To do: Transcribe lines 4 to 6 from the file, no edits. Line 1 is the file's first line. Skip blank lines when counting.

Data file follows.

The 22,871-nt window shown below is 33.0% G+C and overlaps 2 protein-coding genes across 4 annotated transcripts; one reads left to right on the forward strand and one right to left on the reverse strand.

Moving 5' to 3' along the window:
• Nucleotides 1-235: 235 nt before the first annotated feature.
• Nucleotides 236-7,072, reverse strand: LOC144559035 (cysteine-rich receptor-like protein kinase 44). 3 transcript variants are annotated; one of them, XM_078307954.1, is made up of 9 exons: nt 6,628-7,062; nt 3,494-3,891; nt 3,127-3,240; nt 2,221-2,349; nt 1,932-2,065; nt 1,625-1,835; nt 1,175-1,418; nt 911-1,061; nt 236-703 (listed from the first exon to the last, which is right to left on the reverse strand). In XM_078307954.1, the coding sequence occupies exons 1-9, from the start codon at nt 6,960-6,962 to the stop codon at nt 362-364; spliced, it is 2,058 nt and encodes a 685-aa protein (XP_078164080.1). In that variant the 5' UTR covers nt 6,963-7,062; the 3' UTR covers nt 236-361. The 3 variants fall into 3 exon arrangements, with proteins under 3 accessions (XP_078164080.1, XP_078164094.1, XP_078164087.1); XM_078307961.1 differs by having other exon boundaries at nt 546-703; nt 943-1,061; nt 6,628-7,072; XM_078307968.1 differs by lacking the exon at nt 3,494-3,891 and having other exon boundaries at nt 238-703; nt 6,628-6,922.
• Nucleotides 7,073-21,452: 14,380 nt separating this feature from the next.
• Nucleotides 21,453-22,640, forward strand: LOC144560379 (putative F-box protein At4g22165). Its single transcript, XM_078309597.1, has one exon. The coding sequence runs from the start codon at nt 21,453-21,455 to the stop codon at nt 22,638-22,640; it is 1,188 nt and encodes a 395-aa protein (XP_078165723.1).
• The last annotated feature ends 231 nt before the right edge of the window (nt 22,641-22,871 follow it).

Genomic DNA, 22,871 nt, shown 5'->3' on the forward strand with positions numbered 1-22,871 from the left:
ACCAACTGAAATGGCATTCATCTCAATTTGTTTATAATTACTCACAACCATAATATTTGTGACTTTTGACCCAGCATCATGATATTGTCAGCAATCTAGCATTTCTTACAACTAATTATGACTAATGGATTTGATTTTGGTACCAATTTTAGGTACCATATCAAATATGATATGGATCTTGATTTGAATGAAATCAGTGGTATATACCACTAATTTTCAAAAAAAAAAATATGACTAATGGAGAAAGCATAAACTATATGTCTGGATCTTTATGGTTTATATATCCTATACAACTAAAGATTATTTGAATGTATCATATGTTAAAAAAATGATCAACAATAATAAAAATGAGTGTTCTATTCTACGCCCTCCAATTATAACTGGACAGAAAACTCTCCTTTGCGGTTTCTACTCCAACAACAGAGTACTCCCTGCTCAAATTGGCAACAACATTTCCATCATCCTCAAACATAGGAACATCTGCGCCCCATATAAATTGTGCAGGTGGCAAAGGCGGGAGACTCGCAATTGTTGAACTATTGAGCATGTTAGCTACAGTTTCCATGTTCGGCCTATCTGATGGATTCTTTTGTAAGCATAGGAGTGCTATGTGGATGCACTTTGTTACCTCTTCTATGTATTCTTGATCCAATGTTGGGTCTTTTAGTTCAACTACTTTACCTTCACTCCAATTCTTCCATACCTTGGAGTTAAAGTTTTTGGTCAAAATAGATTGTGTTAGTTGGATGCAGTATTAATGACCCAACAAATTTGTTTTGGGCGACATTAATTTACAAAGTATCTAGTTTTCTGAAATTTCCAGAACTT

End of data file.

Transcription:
• Nucleotides 236-7,072, reverse strand: LOC144559035 (cysteine-rich receptor-like protein kinase 44). 3 transcript variants are annotated; one of them, XM_078307954.1, is made up of 9 exons: nt 6,628-7,062; nt 3,494-3,891; nt 3,127-3,240; nt 2,221-2,349; nt 1,932-2,065; nt 1,625-1,835; nt 1,175-1,418; nt 911-1,061; nt 236-703 (listed from the first exon to the last, which is right to left on the reverse strand). In XM_078307954.1, the coding sequence occupies exons 1-9, from the start codon at nt 6,960-6,962 to the stop codon at nt 362-364; spliced, it is 2,058 nt and encodes a 685-aa protein (XP_078164080.1). In that variant the 5' UTR covers nt 6,963-7,062; the 3' UTR covers nt 236-361. The 3 variants fall into 3 exon arrangements, with proteins under 3 accessions (XP_078164080.1, XP_078164094.1, XP_078164087.1); XM_078307961.1 differs by having other exon boundaries at nt 546-703; nt 943-1,061; nt 6,628-7,072; XM_078307968.1 differs by lacking the exon at nt 3,494-3,891 and having other exon boundaries at nt 238-703; nt 6,628-6,922.
• Nucleotides 7,073-21,452: 14,380 nt separating this feature from the next.
• Nucleotides 21,453-22,640, forward strand: LOC144560379 (putative F-box protein At4g22165). Its single transcript, XM_078309597.1, has one exon. The coding sequence runs from the start codon at nt 21,453-21,455 to the stop codon at nt 22,638-22,640; it is 1,188 nt and encodes a 395-aa protein (XP_078165723.1).